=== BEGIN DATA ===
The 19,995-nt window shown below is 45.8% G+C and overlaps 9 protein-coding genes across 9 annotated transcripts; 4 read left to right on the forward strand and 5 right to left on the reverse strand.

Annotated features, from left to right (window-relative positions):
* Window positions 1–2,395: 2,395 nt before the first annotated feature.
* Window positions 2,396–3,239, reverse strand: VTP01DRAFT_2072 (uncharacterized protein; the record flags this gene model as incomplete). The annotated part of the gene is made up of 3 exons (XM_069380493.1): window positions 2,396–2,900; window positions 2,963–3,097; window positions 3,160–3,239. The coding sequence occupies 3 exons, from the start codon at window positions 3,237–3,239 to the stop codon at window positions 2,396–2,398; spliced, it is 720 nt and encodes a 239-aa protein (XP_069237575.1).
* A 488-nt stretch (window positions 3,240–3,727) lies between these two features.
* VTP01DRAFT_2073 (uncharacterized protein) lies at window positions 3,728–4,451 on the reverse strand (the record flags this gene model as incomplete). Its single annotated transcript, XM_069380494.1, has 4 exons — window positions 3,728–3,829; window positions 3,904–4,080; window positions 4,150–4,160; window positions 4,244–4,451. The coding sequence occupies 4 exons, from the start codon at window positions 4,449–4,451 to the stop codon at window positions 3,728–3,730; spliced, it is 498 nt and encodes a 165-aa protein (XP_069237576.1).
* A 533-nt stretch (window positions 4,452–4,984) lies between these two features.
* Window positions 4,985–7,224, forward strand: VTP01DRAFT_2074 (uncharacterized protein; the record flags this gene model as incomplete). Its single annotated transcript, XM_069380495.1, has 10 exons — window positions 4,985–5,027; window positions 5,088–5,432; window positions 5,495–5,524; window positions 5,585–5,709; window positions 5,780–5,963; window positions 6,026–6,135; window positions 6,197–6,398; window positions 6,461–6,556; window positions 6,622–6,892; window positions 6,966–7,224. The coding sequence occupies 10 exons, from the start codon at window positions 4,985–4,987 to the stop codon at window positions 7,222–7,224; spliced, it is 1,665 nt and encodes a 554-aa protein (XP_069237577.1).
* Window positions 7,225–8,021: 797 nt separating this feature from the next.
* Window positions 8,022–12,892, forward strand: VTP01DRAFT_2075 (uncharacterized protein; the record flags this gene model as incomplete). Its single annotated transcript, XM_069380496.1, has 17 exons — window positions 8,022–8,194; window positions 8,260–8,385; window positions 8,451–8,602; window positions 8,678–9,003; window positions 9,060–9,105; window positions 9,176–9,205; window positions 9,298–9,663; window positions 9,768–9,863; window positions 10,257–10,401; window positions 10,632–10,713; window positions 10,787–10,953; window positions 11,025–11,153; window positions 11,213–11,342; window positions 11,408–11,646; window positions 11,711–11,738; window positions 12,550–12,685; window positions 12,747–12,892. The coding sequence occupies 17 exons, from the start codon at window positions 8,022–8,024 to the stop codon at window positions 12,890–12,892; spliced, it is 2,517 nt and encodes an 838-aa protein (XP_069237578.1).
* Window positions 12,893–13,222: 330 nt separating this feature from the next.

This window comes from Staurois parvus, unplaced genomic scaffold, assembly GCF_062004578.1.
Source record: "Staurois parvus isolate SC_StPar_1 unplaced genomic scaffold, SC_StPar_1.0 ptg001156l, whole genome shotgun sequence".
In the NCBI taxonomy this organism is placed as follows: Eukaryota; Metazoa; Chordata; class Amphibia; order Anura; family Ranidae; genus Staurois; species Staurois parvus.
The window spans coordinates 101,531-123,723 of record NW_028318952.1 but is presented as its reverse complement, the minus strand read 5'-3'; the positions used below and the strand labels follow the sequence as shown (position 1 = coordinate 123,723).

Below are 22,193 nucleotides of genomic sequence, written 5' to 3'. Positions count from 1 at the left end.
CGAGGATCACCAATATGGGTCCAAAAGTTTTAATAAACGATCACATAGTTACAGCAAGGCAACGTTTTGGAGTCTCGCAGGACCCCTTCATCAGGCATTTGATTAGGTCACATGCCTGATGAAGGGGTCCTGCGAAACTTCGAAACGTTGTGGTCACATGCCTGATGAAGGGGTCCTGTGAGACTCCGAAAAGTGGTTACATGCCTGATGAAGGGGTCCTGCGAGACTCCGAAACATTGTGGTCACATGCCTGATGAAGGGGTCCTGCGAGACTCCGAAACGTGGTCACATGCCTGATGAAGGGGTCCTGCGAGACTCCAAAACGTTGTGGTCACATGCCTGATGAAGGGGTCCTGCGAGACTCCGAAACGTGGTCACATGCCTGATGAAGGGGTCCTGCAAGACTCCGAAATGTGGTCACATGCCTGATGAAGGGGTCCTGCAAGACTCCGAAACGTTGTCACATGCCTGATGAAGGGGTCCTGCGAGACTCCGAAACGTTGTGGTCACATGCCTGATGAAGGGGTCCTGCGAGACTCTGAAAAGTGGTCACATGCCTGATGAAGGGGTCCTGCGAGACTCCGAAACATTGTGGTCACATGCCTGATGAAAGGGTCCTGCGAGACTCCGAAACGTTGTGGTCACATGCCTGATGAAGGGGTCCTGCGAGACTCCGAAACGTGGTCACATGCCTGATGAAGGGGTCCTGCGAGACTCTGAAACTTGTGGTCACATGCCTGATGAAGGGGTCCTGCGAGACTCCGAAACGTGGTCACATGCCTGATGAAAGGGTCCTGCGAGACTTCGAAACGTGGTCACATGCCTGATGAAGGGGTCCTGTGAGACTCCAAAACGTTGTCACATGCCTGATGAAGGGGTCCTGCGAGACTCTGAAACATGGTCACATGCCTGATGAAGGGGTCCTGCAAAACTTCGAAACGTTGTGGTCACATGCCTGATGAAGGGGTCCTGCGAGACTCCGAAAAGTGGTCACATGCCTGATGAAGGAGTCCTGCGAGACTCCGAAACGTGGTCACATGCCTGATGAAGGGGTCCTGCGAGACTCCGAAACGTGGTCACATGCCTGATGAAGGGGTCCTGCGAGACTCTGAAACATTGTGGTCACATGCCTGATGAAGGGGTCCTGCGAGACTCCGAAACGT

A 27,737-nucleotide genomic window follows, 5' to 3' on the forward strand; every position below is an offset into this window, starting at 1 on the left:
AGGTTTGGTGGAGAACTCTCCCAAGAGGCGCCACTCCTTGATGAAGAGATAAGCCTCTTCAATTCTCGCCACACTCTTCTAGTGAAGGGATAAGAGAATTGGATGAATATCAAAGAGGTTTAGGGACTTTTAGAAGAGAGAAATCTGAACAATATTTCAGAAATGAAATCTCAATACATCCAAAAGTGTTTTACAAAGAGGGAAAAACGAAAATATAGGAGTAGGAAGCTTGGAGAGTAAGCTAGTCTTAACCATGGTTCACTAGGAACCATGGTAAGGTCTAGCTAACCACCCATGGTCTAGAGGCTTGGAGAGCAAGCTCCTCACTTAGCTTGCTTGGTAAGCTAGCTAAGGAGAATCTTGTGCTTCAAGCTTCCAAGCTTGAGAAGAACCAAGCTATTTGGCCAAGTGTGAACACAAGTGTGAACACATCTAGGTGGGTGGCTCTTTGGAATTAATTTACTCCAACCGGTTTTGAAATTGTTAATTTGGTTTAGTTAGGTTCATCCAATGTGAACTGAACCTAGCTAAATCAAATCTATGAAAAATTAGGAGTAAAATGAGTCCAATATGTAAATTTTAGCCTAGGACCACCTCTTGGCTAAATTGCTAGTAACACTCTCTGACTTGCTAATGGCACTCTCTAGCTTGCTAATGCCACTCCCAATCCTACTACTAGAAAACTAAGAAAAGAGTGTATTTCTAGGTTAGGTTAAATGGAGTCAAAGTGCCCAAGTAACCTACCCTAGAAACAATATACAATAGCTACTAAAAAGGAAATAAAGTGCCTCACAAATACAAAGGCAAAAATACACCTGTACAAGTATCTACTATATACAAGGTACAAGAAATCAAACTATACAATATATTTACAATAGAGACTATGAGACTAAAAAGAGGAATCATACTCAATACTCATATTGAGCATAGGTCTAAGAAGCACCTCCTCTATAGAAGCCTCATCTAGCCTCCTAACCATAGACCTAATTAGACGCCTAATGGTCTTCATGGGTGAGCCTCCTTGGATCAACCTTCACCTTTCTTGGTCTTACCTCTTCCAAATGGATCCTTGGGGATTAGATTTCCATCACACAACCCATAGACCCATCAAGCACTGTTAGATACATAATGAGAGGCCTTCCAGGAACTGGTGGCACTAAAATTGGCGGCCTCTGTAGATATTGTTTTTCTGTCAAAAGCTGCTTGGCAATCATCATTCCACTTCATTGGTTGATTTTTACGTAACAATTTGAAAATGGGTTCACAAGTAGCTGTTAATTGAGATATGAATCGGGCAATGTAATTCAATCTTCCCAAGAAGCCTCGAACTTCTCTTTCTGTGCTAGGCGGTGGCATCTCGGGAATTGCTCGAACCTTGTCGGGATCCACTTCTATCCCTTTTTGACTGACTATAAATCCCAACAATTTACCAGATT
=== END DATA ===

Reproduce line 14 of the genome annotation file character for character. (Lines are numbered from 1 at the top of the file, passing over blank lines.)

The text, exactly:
In the NCBI taxonomy this organism is placed as follows: Eukaryota; Metazoa; Chordata; class Amphibia; order Anura; family Ranidae; genus Staurois; species Staurois parvus.